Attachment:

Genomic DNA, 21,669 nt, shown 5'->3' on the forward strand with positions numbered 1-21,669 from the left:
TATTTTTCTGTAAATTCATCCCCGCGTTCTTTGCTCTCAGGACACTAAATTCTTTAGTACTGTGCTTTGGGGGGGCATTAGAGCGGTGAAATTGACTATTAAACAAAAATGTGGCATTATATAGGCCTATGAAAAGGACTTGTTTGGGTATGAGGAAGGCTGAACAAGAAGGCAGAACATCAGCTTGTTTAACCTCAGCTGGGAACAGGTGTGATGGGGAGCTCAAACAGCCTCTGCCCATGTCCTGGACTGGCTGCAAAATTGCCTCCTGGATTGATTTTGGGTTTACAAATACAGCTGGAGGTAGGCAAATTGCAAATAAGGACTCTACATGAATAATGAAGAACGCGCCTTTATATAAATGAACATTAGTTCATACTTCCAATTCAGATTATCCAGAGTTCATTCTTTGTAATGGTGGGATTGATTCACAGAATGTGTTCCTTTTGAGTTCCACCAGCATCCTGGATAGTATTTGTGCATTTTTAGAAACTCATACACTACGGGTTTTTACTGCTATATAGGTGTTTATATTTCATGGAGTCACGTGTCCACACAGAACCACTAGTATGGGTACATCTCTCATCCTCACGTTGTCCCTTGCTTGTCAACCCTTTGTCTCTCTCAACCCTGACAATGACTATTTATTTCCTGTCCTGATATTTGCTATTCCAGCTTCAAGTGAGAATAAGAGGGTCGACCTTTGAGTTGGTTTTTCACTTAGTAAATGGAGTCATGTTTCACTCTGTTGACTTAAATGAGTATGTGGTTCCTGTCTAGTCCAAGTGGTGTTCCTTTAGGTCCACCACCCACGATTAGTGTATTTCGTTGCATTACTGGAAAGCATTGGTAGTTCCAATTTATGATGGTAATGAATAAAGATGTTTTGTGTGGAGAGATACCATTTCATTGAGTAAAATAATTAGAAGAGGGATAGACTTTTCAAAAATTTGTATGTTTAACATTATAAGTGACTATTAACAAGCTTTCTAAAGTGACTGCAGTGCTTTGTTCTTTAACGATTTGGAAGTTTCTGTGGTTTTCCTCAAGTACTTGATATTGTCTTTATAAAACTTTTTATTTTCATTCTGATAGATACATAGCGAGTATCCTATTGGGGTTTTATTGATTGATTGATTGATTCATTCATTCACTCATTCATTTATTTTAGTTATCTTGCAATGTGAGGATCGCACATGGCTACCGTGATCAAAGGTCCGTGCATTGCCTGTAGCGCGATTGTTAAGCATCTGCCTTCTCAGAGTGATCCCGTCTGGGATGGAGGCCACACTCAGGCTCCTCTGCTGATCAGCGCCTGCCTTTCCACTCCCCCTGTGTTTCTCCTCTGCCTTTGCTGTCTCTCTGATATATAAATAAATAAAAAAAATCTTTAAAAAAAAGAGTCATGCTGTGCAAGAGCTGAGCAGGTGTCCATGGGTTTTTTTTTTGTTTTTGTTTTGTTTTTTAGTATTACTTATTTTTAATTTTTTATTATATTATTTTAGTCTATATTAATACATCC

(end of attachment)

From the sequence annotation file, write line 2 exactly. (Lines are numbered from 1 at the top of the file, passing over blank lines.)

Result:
TATTTTTCTGTAAATTCATCCCCGCGTTCTTTGCTCTCAGGACACTAAATTCTTTAGTACTGTGCTTTGGGGGGGCATTAGAGCGGTGAAATTGACTATTAAACAAAAATGTGGCATTATATAGGCCTATGAAAAGGACTTGTTTGGGTATGAGGAAGGCTGAACAAGAAGGCAGAACATCAGCTTGTTTAACCTCAGCTGGGAACAGGTGTGATGGGGAGCTCAAACAGCCTCTGCCCATGTCCTGGACTGGCTGCAAAATTGCCTCCTGGATTGATTTTGGGTTTACAAATACAGCTGGAGGTAGGCAAATTGCAAATAAGGACTCTACATGAATAATGAAGAACGCGCCTTTATATAAATGAACATTAGTTCATACTTCCAATTCAGATTATCCAGAGTTCATTCTTTGTAATGGTGGGATTGATTCACAGAATGTGTTCCTTTTGAGTTCCACCAGCATCCTGGATAGTATTTGTGCATTTTTAGAAACTCATACACTACGGGTTTTTACTGCTATATAGGTGTTTATATTTCATGGAGTCACGTGTCCACACAGAACCACTAGTATGGGTACATCTCTCATCCTCACGTTGTCCCTTGCTTGTCAACCCTTTGTCTCTCTCAACCCTGACAATGACTATTTATTTCCTGTCCTGATATTTGCTATTCCAGCTTCAAGTGAGAATAAGAGGGTCGACCTTTGAGTTGGTTTTTCACTTAGTAAATGGAGTCATGTTTCACTCTGTTGACTTAAATGAGTATGTGGTTCCTGTCTAGTCCAAGTGGTGTTCCTTTAGGTCCACCACCCACGATTAGTGTATTTCGTTGCATTACTGGAAAGCATTGGTAGTTCCAATTTATGATGGTAATGAATAAAGATGTTTTGTGTGGAGAGATACCATTTCATTGAGTAAAATAATTAGAAGAGGGATAGACTTTTCAAAAATTTGTATGTTTAACATTATAAGTGACTATTAACAAGCTTTCTAAAGTGACTGCAGTGCTTTGTTCTTTAACGATTTGGAAGTTTCTGTGGTTTTCCTCAAGTACTTGATATTGTCTTTATAAAACTTTTTATTTTCATTCTGATAGATACATAGCGAGTATCCTATTGGGGTTTTATTGATTGATTGATTGATTCATTCATTCACTCATTCATTTATTTTAGTTATCTTGCAATGTGAGGATCGCACATGGCTACCGTGATCAAAGGTCCGTGCATTGCCTGTAGCGCGATTGTTAAGCATCTGCCTTCTCAGAGTGATCCCGTCTGGGATGGAGGCCACACTCAGGCTCCTCTGCTGATCAGCGCCTGCCTTTCCACTCCCCCTGTGTTTCTCCTCTGCCTTTGCTGTCTCTCTGATATATAAATAAATAAAAAAAATCTTTAAAAAAAAGAGTCATGCTGTGCAAGAGCTGAGCAGGTGTCCATGGGTTTTTTTTTTGTTTTTGTTTTGTTTTTTAGTATTACTTATTTTTAATTTTTTATTATATTATTTTAGTCTATATTAATACATCC